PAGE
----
The Washington lobbying group representing big pharmaceutical manufacturers is shedding high-level officials even as it prepares for what is shaping up to be an intense battle over rising prescription drug prices.
Several top employees have left or are preparing to leave the Pharmaceutical Research and Manufacturers of America, or PhRMA. That includes Charles Clapton and Pam Smith, considered the group’s top Republican and Democratic representatives, industry lobbyists and other sources said. Jennifer Romans, the vice president of federal advocacy, also left recently, and several sources said they expect more departures.
The shakeup comes as the group is raising its profile in Washington after the appointment of Steve Ubl as chief executive officer last year. PhRMA has already laid out $11.7 million on lobbying this year — almost a record clip for the group, which now stands as the third biggest spender among interest groups. It has also made high-profile hires in recent months, including Rodger Currie as executive vice president for advocacy, James Stansel as general counsel and Brian Toohey as head of international advocacy.
The changes reflect the tumult the industry faces and its own increasing awareness of a looming regulatory and policy battle. Both major presidential candidates have slammed prescription drug costs, and regulators are eyeing an overhaul to the way Medicare pays for cancer drugs.
Prominent lawmakers have additionally ramped up scrutiny of the industry since several companies significantly hiked the price of older drugs. Democratic Sens. Patty Murray of Washington and Elizabeth Warren of Massachusetts, for example, have pressed for including drug pricing language in the Senate version of the so-called 21st Century Cures biomedical research package (HR 6), according to lobbyists.
“We were in the same shape when I joined. Public approval was at 36 percent and they were in a real rut,” said former Rep. Billy Tauzin of Louisiana, who led PhRMA from 2005 to 2010. “This industry needs to tell its story much more dramatically, that every day they are spending billions of dollars to try to save somebody’s life.”
Currie, who was vice president for government affairs and law at PhRMA from 1998 to 2004 before leaving for Amgen Inc., is described by current and former employees as an extremely aggressive advocate. Some herald him as the catalyst needed to reignite PhRMA’s lobbying efforts.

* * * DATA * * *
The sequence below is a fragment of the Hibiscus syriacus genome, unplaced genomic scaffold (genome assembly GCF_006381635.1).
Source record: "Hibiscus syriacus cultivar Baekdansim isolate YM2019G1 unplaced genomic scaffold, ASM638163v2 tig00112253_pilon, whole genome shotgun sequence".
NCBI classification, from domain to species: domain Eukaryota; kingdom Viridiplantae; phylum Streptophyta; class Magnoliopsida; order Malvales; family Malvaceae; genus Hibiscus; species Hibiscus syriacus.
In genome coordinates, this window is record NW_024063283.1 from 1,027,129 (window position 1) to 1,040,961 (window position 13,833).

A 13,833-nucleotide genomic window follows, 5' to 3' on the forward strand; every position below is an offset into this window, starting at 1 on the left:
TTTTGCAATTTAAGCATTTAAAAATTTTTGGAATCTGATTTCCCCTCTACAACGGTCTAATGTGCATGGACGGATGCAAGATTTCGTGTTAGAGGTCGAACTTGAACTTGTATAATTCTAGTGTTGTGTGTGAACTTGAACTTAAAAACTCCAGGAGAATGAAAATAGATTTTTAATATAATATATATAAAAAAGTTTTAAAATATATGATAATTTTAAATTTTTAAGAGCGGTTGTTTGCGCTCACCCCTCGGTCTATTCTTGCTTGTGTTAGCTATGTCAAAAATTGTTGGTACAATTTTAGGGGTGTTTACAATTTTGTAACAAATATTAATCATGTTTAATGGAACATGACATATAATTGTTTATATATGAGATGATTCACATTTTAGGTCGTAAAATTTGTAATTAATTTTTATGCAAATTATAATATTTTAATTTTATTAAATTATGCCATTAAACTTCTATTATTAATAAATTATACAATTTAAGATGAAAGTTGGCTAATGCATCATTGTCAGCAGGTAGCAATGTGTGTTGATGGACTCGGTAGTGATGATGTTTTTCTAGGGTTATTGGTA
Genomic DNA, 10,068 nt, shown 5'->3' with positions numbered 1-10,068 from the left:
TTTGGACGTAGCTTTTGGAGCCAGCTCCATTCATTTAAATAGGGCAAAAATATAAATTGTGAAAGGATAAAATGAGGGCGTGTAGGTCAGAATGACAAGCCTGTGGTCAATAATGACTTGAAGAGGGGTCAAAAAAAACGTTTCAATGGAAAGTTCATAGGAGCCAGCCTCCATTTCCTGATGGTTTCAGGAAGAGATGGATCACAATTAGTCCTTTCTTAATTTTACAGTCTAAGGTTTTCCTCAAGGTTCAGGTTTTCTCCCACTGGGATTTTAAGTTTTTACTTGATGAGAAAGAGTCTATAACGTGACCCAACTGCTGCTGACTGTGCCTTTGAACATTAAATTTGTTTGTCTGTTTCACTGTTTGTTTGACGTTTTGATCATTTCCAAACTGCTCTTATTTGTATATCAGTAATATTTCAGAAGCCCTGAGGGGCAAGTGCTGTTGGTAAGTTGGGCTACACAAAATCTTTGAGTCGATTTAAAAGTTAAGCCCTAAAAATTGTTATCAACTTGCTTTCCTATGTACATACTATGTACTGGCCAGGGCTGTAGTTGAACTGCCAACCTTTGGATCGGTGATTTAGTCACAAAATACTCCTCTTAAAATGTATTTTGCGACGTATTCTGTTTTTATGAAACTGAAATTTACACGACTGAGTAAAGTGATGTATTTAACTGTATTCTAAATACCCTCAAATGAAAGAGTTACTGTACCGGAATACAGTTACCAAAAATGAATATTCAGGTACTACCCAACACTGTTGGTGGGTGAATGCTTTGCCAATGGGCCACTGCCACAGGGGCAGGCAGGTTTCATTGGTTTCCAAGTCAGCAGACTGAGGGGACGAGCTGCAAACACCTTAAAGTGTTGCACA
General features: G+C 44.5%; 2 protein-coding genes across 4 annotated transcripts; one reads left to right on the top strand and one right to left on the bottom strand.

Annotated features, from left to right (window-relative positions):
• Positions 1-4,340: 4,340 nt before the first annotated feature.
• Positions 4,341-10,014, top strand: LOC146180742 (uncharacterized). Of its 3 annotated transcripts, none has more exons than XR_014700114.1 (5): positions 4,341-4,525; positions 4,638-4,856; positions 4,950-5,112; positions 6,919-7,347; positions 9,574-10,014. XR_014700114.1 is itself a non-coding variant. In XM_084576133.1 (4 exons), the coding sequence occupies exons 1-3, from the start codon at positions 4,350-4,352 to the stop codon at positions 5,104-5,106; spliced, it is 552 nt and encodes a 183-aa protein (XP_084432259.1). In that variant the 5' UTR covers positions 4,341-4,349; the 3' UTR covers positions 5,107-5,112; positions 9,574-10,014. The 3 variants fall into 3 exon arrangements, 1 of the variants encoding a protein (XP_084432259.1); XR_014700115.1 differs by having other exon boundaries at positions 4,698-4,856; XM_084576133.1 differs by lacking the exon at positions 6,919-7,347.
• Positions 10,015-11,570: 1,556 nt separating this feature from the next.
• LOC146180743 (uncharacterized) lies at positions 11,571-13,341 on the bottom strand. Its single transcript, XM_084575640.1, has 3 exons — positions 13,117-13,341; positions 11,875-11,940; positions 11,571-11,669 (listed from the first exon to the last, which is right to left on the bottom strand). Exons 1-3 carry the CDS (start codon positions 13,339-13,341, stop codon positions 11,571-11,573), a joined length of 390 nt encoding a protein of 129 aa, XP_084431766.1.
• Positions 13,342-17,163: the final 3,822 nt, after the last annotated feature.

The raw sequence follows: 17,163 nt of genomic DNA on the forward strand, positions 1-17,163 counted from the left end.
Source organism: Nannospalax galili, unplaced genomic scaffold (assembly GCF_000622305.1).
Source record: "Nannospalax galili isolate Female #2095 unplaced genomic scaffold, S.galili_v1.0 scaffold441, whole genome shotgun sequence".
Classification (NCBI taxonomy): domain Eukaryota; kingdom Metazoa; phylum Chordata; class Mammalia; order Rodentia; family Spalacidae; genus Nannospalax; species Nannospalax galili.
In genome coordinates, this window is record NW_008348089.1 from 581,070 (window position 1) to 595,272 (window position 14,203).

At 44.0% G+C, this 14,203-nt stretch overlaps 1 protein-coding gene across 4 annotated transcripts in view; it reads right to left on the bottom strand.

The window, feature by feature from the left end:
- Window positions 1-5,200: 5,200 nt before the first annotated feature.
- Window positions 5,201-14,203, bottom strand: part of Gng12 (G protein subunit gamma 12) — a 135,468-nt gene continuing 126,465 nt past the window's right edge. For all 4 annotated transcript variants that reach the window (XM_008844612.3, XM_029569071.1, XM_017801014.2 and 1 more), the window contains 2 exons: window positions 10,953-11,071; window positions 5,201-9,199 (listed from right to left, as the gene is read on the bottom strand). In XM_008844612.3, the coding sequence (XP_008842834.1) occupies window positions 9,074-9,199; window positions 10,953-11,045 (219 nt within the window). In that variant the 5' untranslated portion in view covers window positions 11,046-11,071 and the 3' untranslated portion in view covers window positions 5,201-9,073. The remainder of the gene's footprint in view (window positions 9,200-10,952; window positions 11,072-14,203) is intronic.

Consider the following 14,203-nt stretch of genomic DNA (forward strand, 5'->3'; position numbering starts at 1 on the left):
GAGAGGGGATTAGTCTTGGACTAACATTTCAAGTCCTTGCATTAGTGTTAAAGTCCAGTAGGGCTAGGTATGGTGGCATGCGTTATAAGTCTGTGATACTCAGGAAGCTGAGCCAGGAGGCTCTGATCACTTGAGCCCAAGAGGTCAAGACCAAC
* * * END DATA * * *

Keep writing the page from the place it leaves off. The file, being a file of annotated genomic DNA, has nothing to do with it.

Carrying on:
Restoring that aggressive spirit is a major goal for many of the organization’s members. One current employee and several industry lobbyists said former CEO John Castellani’s reluctance to take proactive steps to combat the image of drugmakers as profiteers hurt his standing with member companies, many of which hoped the group would take a stronger defensive stance.
Lobbyists said Castellani left the association in disarray and described a culture of distrust at the upper ranks and a lack of communication both within and between departments. Attempts to reach Castellani were unsuccessful.
One current staffer said the association needs to “act like we belong in the discussion” around drug costs, and pointed to Currie as the individual who can bring the energy necessary to help PhRMA push its message in Congress. Lobbyists said Currie feels he is cleaning up a mess left behind before he joined.
In some ways, the changes are also a natural part of restructuring under a new leader.
“It’s not at all uncommon for a new CEO to come in and examine their senior team,” said Nels Olson, co-leader of the board & CEO services practice at executive search firm Korn Ferry. “As they gear up for legislative and regulatory battles, Steve wants to make sure he has the right people on his team.”
PhRMA hired Korn Ferry to find a replacement for Clapton, and the association is recruiting for additional positions, including those vacated by Smith and Romans.
Ubl, who replaced Castellani in 2015, is optimistic about the group’s future despite the tumult. He pointed to new member companies including the big Israeli drugmaker Teva Pharmaceutical Industries Ltd. and Alexion Pharmaceuticals Inc., both of which he says will help PhRMA amplify its message.
“The combination of new voices and resources will also bolster our efforts to engage with all stakeholders and advocate for proactive policies that promote continued medical progress,” he said in a statement.
A spokesman emphasized that Ubl has the full support of the group’s board of directors, and added that PhRMA is aiming to become more proactive in the debate around drug costs and come to the table with more policies and solutions, a current staff member said.
PhRMA is also preparing to spend hundreds of millions of dollars in a grassroots campaign around the country, as reported by Politico last week. Part of this influx in spending will be offset by higher membership dues and bringing on new members.